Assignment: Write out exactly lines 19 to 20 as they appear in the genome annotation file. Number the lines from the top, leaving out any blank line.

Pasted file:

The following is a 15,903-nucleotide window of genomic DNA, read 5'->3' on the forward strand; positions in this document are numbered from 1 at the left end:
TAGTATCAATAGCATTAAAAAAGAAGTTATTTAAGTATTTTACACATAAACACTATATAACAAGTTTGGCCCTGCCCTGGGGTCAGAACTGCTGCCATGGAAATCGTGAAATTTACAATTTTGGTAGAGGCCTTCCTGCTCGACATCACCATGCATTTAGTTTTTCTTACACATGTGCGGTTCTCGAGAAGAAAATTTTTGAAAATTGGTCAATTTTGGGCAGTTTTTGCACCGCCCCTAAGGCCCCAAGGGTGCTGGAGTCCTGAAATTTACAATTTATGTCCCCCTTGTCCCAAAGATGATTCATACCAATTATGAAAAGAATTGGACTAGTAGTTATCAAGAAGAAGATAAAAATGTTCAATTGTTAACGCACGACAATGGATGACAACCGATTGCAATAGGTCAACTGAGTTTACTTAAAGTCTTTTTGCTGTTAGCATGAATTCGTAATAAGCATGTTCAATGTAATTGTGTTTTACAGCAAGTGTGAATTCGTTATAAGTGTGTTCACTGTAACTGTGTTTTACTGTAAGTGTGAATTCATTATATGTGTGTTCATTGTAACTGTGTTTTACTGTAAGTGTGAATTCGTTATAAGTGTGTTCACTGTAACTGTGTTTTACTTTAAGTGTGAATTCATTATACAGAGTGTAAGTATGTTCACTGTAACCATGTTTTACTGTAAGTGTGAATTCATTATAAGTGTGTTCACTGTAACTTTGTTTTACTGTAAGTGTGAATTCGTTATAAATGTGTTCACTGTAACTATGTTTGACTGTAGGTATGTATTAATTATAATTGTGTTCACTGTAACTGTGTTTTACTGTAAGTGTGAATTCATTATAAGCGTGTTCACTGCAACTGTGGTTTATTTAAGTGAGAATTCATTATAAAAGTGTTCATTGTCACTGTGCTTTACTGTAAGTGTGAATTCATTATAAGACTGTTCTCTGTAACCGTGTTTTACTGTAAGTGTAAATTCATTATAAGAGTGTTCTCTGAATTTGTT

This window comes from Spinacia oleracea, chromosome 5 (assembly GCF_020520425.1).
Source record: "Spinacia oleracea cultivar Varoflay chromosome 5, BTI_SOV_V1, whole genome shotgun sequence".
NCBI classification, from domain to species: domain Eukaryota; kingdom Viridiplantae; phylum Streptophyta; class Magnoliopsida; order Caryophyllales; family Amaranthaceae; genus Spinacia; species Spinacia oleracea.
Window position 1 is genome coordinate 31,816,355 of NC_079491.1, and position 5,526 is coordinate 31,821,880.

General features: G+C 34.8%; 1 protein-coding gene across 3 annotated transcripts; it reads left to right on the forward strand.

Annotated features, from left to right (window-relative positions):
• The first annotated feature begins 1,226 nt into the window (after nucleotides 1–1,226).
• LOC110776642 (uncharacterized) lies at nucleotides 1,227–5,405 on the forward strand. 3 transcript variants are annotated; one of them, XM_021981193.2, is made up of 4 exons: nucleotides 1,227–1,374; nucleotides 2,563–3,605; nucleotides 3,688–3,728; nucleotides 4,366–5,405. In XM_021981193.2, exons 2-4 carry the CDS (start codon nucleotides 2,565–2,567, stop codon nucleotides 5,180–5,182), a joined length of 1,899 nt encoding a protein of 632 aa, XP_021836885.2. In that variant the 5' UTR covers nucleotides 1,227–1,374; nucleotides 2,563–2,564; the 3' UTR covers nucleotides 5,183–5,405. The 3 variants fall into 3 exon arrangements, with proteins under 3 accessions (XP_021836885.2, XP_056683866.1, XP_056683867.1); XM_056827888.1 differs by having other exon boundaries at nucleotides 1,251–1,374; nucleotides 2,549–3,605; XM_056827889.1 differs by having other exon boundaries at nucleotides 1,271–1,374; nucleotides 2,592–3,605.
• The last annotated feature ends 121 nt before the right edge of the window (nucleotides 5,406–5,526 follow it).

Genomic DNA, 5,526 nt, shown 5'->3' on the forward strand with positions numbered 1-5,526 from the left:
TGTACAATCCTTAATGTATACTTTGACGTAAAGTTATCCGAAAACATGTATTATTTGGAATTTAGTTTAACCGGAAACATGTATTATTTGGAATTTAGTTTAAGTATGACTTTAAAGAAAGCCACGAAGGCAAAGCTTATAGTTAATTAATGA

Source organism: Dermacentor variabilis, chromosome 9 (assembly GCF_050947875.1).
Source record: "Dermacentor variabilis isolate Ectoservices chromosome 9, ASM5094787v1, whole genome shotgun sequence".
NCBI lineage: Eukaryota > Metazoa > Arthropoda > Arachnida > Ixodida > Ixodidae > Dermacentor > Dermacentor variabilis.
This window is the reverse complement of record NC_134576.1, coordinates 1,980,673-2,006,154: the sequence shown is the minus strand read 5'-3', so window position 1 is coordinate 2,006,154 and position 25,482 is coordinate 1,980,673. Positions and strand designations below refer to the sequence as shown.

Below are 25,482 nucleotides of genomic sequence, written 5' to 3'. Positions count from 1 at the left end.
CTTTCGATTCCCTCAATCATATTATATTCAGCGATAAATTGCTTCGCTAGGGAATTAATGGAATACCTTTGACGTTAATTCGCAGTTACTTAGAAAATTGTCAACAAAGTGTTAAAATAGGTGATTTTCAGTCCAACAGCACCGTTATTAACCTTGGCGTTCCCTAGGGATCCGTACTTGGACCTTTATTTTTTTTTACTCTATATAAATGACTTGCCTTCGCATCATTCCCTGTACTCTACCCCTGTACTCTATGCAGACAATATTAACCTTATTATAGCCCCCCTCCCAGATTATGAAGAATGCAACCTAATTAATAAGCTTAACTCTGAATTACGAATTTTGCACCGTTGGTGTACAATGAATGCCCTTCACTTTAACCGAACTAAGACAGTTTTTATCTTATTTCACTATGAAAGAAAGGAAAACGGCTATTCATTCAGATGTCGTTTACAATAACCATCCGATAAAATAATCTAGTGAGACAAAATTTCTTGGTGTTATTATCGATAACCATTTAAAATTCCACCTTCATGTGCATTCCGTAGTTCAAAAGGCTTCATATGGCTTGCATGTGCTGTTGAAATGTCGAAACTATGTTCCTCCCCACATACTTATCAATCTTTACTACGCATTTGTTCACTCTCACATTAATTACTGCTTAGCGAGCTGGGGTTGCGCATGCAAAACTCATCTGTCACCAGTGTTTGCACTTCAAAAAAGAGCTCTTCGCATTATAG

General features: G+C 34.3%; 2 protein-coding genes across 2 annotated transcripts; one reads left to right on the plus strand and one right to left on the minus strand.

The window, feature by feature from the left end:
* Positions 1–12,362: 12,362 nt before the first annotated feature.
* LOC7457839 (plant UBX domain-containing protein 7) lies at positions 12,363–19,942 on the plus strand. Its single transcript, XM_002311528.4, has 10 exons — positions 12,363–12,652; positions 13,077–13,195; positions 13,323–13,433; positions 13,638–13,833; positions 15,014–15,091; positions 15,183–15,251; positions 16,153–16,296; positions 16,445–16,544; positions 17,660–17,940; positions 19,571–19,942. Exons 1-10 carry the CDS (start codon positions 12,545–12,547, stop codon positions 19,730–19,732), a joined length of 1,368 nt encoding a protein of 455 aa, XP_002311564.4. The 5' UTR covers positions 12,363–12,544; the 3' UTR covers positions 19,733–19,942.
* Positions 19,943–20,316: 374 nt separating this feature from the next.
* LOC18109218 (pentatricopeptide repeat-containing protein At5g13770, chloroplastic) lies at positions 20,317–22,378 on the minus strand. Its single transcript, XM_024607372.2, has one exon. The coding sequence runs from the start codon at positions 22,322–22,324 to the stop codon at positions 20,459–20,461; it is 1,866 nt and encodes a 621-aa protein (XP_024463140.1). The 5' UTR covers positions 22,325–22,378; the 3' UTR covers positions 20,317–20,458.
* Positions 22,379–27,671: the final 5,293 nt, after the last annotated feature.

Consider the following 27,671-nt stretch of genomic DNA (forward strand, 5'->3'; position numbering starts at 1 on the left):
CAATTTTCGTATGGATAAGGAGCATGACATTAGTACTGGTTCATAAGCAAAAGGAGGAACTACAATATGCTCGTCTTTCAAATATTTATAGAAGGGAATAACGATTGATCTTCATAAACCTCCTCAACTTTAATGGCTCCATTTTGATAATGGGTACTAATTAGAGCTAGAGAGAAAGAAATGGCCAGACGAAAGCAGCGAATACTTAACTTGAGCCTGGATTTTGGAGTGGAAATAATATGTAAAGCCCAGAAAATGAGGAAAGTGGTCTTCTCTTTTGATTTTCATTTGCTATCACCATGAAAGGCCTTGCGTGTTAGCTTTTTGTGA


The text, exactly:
CTTTCGATTCCCTCAATCATATTATATTCAGCGATAAATTGCTTCGCTAGGGAATTAATGGAATACCTTTGACGTTAATTCGCAGTTACTTAGAAAATTGTCAACAAAGTGTTAAAATAGGTGATTTTCAGTCCAACAGCACCGTTATTAACCTTGGCGTTCCCTAGGGATCCGTACTTGGACCTTTATTTTTTTTTACTCTATATAAATGACTTGCCTTCGCATCATTCCCTGTACTCTACCCCTGTACTCTATGCAGACAATATTAACCTTATTATAGCCCCCCTCCCAGATTATGAAGAATGCAACCTAATTAATAAGCTTAACTCTGAATTACGAATTTTGCACCGTTGGTGTACAATGAATGCCCTTCACTTTAACCGAACTAAGACAGTTTTTATCTTATTTCACTATGAAAGAAAGGAAAACGGCTATTCATTCAGATGTCGTTTACAATAACCATCCGATAAAATAATCTAGTGAGACAAAATTTCTTGGTGTTATTATCGATAACCATTTAAAATTCCACCTTCATGTGCATTCCGTAGTTCAAAAGGCTTCATATGGCTTGCATGTGCTGTTGAAATGTCGAAACTATGTTCCTCCCCACATACTTATCAATCTTTACTACGCATTTGTTCACTCTCACATTAATTACTGCTTAGCGAGCTGGGGTTGCGCATGCAAAACTCATCTGTCACCAGTGTTTGCACTTCAAAAAAGAGCTCTTCGCATTATAG

General features: G+C 34.3%; 2 protein-coding genes across 2 annotated transcripts; one reads left to right on the plus strand and one right to left on the minus strand.